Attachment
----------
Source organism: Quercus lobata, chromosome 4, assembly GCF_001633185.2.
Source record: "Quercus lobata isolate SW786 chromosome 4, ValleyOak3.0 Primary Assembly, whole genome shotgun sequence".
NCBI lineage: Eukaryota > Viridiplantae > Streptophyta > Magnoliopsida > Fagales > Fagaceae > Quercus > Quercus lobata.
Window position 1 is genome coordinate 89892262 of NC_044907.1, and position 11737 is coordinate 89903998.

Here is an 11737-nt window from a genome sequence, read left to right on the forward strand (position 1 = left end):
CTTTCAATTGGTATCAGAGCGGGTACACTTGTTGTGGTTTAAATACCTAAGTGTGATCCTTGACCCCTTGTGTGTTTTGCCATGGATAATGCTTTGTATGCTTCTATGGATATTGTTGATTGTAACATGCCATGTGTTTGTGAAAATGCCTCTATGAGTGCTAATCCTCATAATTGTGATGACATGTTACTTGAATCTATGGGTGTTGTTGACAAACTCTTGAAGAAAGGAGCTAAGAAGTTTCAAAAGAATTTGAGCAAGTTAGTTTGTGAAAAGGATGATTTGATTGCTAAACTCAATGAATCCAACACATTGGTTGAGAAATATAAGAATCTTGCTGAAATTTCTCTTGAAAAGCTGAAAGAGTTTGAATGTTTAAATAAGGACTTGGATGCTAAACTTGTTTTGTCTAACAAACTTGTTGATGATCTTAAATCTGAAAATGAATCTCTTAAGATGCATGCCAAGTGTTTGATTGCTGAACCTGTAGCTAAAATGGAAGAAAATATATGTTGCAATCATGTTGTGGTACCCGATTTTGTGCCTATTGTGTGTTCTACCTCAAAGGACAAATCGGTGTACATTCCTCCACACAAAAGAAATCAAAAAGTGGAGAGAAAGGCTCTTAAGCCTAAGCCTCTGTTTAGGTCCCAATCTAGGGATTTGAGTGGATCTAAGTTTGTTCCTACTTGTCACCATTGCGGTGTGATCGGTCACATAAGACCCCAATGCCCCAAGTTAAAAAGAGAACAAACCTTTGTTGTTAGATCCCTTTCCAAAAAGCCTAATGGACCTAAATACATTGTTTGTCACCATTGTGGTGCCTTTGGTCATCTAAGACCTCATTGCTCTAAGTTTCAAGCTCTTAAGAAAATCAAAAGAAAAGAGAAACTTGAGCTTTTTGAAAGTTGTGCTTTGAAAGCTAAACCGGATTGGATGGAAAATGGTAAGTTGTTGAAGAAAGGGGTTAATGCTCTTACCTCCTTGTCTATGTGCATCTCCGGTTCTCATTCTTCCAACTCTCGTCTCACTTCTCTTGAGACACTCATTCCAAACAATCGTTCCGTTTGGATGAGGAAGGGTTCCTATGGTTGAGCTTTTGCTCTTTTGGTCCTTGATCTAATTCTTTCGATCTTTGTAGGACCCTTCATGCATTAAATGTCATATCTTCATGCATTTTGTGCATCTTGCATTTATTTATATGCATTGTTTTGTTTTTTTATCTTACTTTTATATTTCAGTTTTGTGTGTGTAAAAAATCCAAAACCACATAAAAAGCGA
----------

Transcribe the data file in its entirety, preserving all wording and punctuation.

Source organism: Quercus lobata, chromosome 4, assembly GCF_001633185.2.
Source record: "Quercus lobata isolate SW786 chromosome 4, ValleyOak3.0 Primary Assembly, whole genome shotgun sequence".
NCBI lineage: Eukaryota > Viridiplantae > Streptophyta > Magnoliopsida > Fagales > Fagaceae > Quercus > Quercus lobata.
Window position 1 is genome coordinate 89892262 of NC_044907.1, and position 11737 is coordinate 89903998.

Here is an 11737-nt window from a genome sequence, read left to right on the forward strand (position 1 = left end):
CTTTCAATTGGTATCAGAGCGGGTACACTTGTTGTGGTTTAAATACCTAAGTGTGATCCTTGACCCCTTGTGTGTTTTGCCATGGATAATGCTTTGTATGCTTCTATGGATATTGTTGATTGTAACATGCCATGTGTTTGTGAAAATGCCTCTATGAGTGCTAATCCTCATAATTGTGATGACATGTTACTTGAATCTATGGGTGTTGTTGACAAACTCTTGAAGAAAGGAGCTAAGAAGTTTCAAAAGAATTTGAGCAAGTTAGTTTGTGAAAAGGATGATTTGATTGCTAAACTCAATGAATCCAACACATTGGTTGAGAAATATAAGAATCTTGCTGAAATTTCTCTTGAAAAGCTGAAAGAGTTTGAATGTTTAAATAAGGACTTGGATGCTAAACTTGTTTTGTCTAACAAACTTGTTGATGATCTTAAATCTGAAAATGAATCTCTTAAGATGCATGCCAAGTGTTTGATTGCTGAACCTGTAGCTAAAATGGAAGAAAATATATGTTGCAATCATGTTGTGGTACCCGATTTTGTGCCTATTGTGTGTTCTACCTCAAAGGACAAATCGGTGTACATTCCTCCACACAAAAGAAATCAAAAAGTGGAGAGAAAGGCTCTTAAGCCTAAGCCTCTGTTTAGGTCCCAATCTAGGGATTTGAGTGGATCTAAGTTTGTTCCTACTTGTCACCATTGCGGTGTGATCGGTCACATAAGACCCCAATGCCCCAAGTTAAAAAGAGAACAAACCTTTGTTGTTAGATCCCTTTCCAAAAAGCCTAATGGACCTAAATACATTGTTTGTCACCATTGTGGTGCCTTTGGTCATCTAAGACCTCATTGCTCTAAGTTTCAAGCTCTTAAGAAAATCAAAAGAAAAGAGAAACTTGAGCTTTTTGAAAGTTGTGCTTTGAAAGCTAAACCGGATTGGATGGAAAATGGTAAGTTGTTGAAGAAAGGGGTTAATGCTCTTACCTCCTTGTCTATGTGCATCTCCGGTTCTCATTCTTCCAACTCTCGTCTCACTTCTCTTGAGACACTCATTCCAAACAATCGTTCCGTTTGGATGAGGAAGGGTTCCTATGGTTGAGCTTTTGCTCTTTTGGTCCTTGATCTAATTCTTTCGATCTTTGTAGGACCCTTCATGCATTAAATGTCATATCTTCATGCATTTTGTGCATCTTGCATTTATTTATATGCATTGTTTTGTTTTTTTATCTTACTTTTATATTTCAGTTTTGTGTGTGTAAAAAATCCAAAACCACATAAAAAGCGA